"For day and night thy hand was heavy upon me." God's finger can crush us - what must his hand be, and that pressing heavily and continuously! Under terrors of conscience, men have little rest by night, for the grim thoughts of the day dog them to their chambers and haunt their dreams, or else they lie awake in a cold sweat of dread. God's hand is very helpful when it uplifts, but it is awful when it presses down: better a world on the shoulder, like Atlas, than God's hand on the heart, like David. "My moisture is turned into the drought of summer." The sap of his soul was dried, and the body through sympathy appeared to be bereft of its needful fluids. The oil was almost gone from the lamp of life, and the flame flickered as though it would soon expire. Unconfessed transgression, like a fierce poison, dried up the fountain of the man's strength, and made him like a tree blasted by the lightning, or a plant withered by the scorching heat of a tropical sun. Alas! for a poor soul when it has learned its sin but forgets its Saviour, it goes hard with it indeed. "Selah." It was time to change the tune, for the notes are very low in the scale, and with such hard usage, the strings of the harp are out of order: the next verse will surely be set to another key, or will rehearse a more joyful subject.
"I acknowledged my sin unto thee." After long lingering, the broken heart bethought itself of what it ought to have done at the first, and laid bare its bosom before the Lord. The lancet must be let into the gathering ulcer before relief can be afforded. The least thing we can do, if we would be pardoned, is to acknowledge our fault; if we are too proud for this we doubly deserve punishment. "And mine iniquity have I not hid." We must confess the guilt as well as the fact of sin. It is useless to conceal it, for it is well known to God; it is beneficial to us to own it, for a full confession softens and humbles the heart. We must as far as possible unveil the secrets of the soul, dig up the hidden treasure of Achan, and by weight and measure bring out our sins. "I said." This was his fixed resolution. "I will confess my transgressions unto the Lord." Not to my fellow men or to the high priest, but unto Jehovah; even in those days of symbol the faithful looked to God alone for deliverance from sin's intolerable load, much more now, when types and shadows have vanished at the appearance of the dawn. When the soul determines to lay low and plead guilty, absolution is near at hand; hence we read, "And thou forgavest the iniquity of my sin." Not only was the sin itself pardoned, but the iniquity of it; the virus of its guilt was put away, and that at once, so soon as the acknowledgment was made. God's pardons are deep and thorough' the knife of mercy cuts at the roots of the ill weed of sin. "Selah." Another pause is needed, for the matter is not such as may be hurried over:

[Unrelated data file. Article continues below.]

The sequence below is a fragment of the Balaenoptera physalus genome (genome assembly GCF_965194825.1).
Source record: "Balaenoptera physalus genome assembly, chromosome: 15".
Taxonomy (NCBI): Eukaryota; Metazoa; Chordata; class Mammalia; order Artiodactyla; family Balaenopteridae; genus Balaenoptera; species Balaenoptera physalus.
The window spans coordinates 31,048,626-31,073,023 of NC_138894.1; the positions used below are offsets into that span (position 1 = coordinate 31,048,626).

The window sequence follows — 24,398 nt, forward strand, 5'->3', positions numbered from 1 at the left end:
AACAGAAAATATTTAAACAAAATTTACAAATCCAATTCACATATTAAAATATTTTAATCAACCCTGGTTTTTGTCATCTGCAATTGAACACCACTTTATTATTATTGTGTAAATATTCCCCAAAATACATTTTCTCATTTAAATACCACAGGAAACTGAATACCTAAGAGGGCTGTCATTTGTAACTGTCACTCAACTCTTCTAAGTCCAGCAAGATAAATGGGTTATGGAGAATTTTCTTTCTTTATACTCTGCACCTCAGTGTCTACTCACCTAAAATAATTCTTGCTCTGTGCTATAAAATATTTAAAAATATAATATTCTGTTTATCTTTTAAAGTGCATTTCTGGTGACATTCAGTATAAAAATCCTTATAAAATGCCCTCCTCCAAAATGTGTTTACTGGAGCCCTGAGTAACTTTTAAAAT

"Pause, my soul, adore and wonder,
Ask, O why such love to me?
Grace has put me in the number
Of the Saviour's family.
Jamieson-Fausset-Brown Bible Commentary
3, 4. A vivid description of felt, but unacknowledged, sin.
When—literally, "for," as in Ps 32:4.